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There's no question that a dog tilting its head is one of the cutest things possible, but why do they do it?

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You’ve probably seen a dog tilt its head in response to a weird noise or something you said. It’s super cute, but why do they do it?

The answer’s not entirely clear, and there hasn’t been any peer-reviewed research about it, but a couple scientists hypothesize that head-tilting might help dogs see and hear us better.

One popular idea comes from a 2013 blog post by a psychologist named Stanley Coren, who studies dogs and their behaviors, among other things. He thinks that puzzled tilt means a dog is trying to see you better.

When you speak to someone, dog or otherwise, you express a lot of emotion with the lower half of your face. And according to a small 2015 study, it seems like our canine companions can tell the difference between facial expressions that show emotion, like happiness or anger. But a dog with a bigger muzzle might not be able to see your smile or frown clearly, so Coren suggests that tilting helps them get a better view.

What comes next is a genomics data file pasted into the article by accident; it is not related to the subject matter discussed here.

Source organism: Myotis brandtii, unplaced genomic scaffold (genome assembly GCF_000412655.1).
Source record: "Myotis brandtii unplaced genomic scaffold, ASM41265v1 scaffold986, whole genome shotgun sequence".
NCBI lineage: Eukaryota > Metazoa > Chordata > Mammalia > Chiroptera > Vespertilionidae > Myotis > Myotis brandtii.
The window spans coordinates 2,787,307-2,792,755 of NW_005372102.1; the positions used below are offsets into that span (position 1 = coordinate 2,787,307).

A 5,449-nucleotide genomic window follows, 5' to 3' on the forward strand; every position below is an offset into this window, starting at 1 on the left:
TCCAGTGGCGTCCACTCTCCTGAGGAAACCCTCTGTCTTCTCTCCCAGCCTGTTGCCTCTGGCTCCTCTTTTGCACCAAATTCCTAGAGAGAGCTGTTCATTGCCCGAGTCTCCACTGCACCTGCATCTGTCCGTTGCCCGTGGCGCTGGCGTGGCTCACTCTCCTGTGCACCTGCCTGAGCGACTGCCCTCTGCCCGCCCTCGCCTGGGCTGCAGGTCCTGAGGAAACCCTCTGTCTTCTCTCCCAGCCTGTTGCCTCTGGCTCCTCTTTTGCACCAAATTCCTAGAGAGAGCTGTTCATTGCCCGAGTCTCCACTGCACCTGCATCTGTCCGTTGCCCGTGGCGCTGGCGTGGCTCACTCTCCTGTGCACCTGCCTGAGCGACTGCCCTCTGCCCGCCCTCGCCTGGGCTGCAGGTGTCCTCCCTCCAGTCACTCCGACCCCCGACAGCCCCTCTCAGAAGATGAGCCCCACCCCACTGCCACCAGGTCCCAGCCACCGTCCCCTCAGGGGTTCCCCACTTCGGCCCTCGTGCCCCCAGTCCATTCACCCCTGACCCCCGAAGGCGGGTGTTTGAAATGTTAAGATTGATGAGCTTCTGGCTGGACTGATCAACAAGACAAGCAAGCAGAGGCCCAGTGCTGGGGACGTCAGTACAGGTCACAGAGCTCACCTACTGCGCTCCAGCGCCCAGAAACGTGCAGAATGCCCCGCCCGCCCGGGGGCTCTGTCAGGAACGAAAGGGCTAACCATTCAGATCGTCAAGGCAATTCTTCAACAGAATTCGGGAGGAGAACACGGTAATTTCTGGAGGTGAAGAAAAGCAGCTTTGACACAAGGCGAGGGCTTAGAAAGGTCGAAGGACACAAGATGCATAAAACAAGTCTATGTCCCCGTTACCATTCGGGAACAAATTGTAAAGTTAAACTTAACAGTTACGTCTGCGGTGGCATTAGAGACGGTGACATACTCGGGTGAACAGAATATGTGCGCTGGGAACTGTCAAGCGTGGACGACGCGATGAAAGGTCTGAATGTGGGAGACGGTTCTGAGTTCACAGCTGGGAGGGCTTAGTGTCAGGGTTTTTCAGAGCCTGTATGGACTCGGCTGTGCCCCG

He tested this idea by surveying 582 dog owners online, asking them about their dog’s breed or head shape, and asking them to rate how frequently their dogs do the head tilting thing. The data were split into two groups. One was brachycephalic dogs with flatter faces like pugs.

And the other was a mix of mesaticephalic dogs with medium muzzles like beagles and dolichocephalic dogs with long noses like greyhounds. In Coren’s survey, 71% of owners of bigger-muzzled dogs reported that their pups “frequently,” “most of the time,” or “always” tilt their heads when spoken to, as opposed to only 52% of owners of smaller-muzzled dogs.

That, he says, is a statistically significant difference. But 52% is still a lot of dogs, so this probably isn’t the whole story. A psychologist who runs a dog cognition lab named Alexandra Horowitz thinks that dogs could be trying to hear us better with those sideways looks. Specifically, she thinks they’re tilting their heads to adjust the floppy parts of their ears, called pinnae, to get a better sense of where sounds are coming from.

A third take from a dog trainer named Steven Lindsay is that dogs tilt their heads because one part of their brain is involved in both listening and body language. We think a region called the nucleus ambiguus controls a dog’s head movements, as well as the muscles in a dog’s middle ear that help it perceive subtly different sounds. So Lindsay suggests that when your pup is listening, it can’t help but show you with its body too. We don’t really know how accurate any of these guesses are, but we do know that dogs tilting their heads is real cute.

So to any animal psychologists out there: round up some puppies, do some research, and post more of these adorable videos online... for science!

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